ExpatCH: The Swiss ditch

ExpatCH: The Rösti Ditch

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Bill Harby tries to find out whether the divide between the French and Swiss-German speakers is metaphorical, or geographical... or real?

Here in Switzerland, people speak only half-jokingly of the "Röstigraben" (literally "Rösti Ditch"), a metaphorical division less defined by geography than culture, a line that supposedly divides the Swiss who speak Swiss-German from those who speak French (just two of our four official languages in this tiny country of 8 million souls, 25% of us immigrants). Supposedly, the Schweiz-Deutsch, mostly to the east, are more like the stereotypical Germans: precise, no-nonsense, hard-working, favoring beer and sausage. In the west, the Suisse-Romandes, are supposedly more like their western neighbors, the French -- more laissez-faire, with a willing weakness for joie-de-vivre, wine and cheese. It's like the difference between Angela Merkel and Carla Bruni.

But does this cultural divide really exist?

I live in Suisse-Romandie, where strangers often smile at each other and say bonjour just because, well, why not? When I go east to the German-speaking areas, people on the street and in the shops tend to be less smiley. They're not pissed-off. They're not "stern." They just don't see the need to grin like crazy at everyone they see.

On the other hand, when I think of Switzerland's two biggest cities, Zürich and Geneva, it is the French-speaking Geneva that seems dour, and German-speaking Zürich that's adventurous and welcoming. And the famous precision watch-making industry is mostly concentrated in Romandie.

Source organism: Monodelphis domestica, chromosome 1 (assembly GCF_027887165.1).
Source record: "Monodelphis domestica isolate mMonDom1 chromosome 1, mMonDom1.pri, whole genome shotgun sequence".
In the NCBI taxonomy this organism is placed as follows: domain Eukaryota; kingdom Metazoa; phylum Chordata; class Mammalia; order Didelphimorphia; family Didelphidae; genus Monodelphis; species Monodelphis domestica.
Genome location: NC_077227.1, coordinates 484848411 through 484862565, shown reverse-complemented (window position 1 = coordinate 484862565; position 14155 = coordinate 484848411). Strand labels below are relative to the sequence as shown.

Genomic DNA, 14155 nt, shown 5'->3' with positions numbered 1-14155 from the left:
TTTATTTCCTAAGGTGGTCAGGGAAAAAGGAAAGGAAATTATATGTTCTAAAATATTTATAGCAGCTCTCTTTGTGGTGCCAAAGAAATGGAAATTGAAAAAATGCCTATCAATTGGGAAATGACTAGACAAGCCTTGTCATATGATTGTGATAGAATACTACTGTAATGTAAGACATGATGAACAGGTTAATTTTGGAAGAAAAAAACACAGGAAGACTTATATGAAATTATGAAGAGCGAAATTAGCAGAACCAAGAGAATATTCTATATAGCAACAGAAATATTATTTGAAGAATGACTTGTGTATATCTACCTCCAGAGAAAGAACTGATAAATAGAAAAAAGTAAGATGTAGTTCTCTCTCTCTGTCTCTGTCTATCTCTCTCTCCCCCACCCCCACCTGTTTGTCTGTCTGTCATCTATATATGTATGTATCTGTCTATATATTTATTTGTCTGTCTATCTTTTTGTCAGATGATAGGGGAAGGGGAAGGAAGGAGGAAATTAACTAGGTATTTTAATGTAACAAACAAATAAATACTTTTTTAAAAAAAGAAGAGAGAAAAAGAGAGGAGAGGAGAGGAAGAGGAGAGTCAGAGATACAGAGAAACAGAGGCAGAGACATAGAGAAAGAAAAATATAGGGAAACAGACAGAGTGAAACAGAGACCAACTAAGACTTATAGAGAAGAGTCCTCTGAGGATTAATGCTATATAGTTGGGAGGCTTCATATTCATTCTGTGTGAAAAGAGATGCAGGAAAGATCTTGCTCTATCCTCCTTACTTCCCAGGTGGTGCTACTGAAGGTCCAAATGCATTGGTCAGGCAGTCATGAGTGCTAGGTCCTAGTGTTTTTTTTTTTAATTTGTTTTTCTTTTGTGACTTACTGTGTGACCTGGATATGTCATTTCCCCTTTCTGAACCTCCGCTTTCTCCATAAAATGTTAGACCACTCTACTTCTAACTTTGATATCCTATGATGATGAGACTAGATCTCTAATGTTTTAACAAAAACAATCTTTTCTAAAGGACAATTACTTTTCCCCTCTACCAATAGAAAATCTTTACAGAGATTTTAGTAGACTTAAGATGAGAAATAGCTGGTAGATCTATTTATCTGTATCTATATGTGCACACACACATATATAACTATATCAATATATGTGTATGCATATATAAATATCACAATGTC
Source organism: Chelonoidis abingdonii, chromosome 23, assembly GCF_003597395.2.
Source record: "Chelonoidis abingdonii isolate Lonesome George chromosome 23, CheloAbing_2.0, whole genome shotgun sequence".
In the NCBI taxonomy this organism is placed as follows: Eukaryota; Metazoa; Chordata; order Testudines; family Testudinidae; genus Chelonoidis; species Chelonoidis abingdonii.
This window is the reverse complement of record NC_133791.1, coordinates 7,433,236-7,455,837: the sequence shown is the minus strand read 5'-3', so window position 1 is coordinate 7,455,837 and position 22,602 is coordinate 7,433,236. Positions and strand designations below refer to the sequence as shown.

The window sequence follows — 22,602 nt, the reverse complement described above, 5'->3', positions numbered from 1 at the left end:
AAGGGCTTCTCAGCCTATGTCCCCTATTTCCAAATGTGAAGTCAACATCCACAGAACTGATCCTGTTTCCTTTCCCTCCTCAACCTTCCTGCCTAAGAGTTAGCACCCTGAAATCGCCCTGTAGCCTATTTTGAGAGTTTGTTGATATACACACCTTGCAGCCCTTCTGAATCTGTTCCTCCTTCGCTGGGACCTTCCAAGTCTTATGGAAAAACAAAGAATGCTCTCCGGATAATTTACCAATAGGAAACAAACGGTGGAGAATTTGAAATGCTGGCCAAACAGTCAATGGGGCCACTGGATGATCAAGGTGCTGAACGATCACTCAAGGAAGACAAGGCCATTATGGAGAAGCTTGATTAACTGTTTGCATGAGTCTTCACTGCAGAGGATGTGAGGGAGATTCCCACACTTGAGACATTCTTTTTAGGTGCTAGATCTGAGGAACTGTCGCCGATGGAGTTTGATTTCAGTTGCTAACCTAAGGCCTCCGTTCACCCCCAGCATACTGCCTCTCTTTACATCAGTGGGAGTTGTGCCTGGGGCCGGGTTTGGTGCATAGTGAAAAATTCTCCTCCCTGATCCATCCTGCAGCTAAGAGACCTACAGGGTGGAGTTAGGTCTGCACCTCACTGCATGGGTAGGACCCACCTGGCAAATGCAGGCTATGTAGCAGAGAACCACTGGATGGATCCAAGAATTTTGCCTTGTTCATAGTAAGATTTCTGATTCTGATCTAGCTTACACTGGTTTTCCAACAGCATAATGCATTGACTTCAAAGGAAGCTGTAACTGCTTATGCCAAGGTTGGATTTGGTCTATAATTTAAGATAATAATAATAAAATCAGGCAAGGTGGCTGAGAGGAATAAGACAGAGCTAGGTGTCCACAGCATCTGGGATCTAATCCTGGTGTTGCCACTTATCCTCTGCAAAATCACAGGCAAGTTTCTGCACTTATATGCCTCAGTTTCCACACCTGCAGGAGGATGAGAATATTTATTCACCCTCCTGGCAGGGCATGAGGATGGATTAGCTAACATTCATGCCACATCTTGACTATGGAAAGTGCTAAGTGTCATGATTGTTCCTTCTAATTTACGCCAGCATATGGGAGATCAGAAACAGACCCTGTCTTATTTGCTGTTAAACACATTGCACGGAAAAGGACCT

Meanwhile, all the hundreds of little communities tucked away in the valleys and on the mountain slopes around CH each have their subtle cultural and language differences.

ExpatCH: The Swiss ditch But why focus on these differences? That's what my new friend, Dimitri (photo), says. He prefers to focus on the blending of the sub-cultures around Switzerland. Dimitri is a native of the area around "Züri," plus he's lived in the U.S. He and his wife, Japan-born Mamiko, met in Ohio of all places. They clearly did not get the memo about not smiling so much on their side of the Rostigraben. You can see this manifested on their cool website, Newly Swissed.

So is Switzerland a land of many different little cultural alcoves? Or is it a melange of all these?


By Bill Harby.

Reprinted from ExpatCH.

Bill Harby is anBill Harby award-winning writer, editor and photographer based in Neuchâtel, Switzerland and Volcano, Hawai‘i. Yes, he loves chocolate and fondue, but raclette and Heidi make him nauseous.

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